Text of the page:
On Tuesday afternoon, Los Angeles County Sheriff Jim McDonnell, LAPD Chief Charlie Beck and a cluster of other LA law enforcement figures got together with around two dozen local religious leaders for a two-hour, no-press-allowed post-Ferguson chat in the hope that everyone might speak candidly about the tensions between law enforcement and the communities they serve.
The meeting, which took place on the 8th floor of the newly renovated Hall of Justice, on Temple Street in downtown LA, was the inaugural event for the historic building.
Judging by what WitnessLA was able to gather as everyone was dispersing, most came away with the feeling that some real and relevant things had been said. Moreover, everybody wanted to do it again.
“We don’t want to have this be one-and-done,” said Sheriff McDonnell when we spoke after the event. The idea was to build ongoing relationships, he said.
The gathering was billed as being co-hosted by McDonnell, Beck and CHP Commissioner Joe Farrow. District Attorney Jackie Lacy, LA City Attorney Mike Feurer, and Acting U.S. Attorney Stephanie Yonekura were also on hand.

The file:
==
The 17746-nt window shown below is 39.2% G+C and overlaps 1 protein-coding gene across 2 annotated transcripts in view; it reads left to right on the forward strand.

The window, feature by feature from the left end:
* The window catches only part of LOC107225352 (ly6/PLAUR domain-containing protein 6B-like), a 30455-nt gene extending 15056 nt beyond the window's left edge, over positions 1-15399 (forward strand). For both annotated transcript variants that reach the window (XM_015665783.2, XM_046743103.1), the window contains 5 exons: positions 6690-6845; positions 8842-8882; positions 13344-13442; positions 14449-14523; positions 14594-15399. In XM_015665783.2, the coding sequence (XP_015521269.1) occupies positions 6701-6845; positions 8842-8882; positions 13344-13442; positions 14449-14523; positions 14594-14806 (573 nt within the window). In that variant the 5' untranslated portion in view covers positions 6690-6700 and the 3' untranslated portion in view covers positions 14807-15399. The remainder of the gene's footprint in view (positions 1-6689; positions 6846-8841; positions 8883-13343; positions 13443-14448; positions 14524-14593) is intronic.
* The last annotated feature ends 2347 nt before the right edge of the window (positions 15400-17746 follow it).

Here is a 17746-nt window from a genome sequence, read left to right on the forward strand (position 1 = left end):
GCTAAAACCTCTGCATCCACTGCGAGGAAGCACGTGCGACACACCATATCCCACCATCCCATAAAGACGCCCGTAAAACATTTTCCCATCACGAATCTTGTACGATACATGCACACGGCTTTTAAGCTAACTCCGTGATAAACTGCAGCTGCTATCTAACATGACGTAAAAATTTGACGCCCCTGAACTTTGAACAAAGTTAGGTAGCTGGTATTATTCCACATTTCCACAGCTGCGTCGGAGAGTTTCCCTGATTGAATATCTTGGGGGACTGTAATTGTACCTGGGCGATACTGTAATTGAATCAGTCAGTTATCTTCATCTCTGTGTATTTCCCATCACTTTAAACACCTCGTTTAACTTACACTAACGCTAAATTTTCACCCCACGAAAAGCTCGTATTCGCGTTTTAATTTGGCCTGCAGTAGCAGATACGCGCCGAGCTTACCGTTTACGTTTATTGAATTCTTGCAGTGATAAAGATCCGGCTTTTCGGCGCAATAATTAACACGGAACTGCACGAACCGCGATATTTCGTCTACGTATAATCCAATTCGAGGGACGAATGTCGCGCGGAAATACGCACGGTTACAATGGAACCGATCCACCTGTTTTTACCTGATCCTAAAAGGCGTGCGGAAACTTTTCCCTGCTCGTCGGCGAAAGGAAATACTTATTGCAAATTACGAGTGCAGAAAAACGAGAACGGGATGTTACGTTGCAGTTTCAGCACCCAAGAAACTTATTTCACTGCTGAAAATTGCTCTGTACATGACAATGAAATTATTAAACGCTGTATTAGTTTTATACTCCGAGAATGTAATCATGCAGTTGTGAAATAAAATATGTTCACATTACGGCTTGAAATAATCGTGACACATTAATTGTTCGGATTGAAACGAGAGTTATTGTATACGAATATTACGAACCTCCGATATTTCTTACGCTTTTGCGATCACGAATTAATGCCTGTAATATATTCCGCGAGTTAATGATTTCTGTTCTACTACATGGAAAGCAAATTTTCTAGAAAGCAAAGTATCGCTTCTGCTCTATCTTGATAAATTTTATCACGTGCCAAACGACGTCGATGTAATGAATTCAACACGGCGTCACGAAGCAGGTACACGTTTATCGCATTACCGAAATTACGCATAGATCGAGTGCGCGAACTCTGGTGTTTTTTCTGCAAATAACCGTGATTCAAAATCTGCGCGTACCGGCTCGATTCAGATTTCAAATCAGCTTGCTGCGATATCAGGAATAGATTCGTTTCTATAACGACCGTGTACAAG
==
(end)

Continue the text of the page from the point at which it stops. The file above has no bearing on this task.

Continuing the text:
But, it was clearly an LASD-organized affair. Still everyone had reportedly had things to say—a lot of it straight talking from both the faith leaders and the cops. “It was not a booster club,” said McDonnell.
Interestingly, the faith leaders didn’t just raise issues with law enforcement, they also spoke frankly to each other. One issue in particular that reportedly caused discussion, according to those present, was the necessity of the clergy to engage when there is a police/community problem “not Just read about it.”
On this topic, one pastor reportedly said, ‘It breaks my heart that [when something happens] we close the doors of he churches.”
Another subject that caused much discussion was the religious leaders’ acknowledgement that affluent communities tend to view—and experience—the police very differently than do lower income communities
McDonnell and Beck both talked about interaction with the clergy as a being “critical piece of community policing.” They also spoke of the need to bring what occurred on Tuesday, “to the station level,” said McDonnell, for the LASD and the LAPD.
Community oriented policing is not something law enforcement agencies should do on the side or merely to appease critics,” he said. “Rather, a focus on community oriented policing ensures law enforcement is viewed by the community as legitimate.”
“We are very fortunate in this community to have law enforcement leadership that recognizes and understands the importance of strengthening community relations,” said Reverend Chip Murray, in a pre-meeting statement. “This timely event will help us build upon the strong foundations that already exist and enable us to do even more, working together.”
A pastor from Compton, who was leaving just as WLA arrived, pronounced the meeting, “Good. Very good.” Things were said that needed to be said, he told me. “And that’s a very good thing.”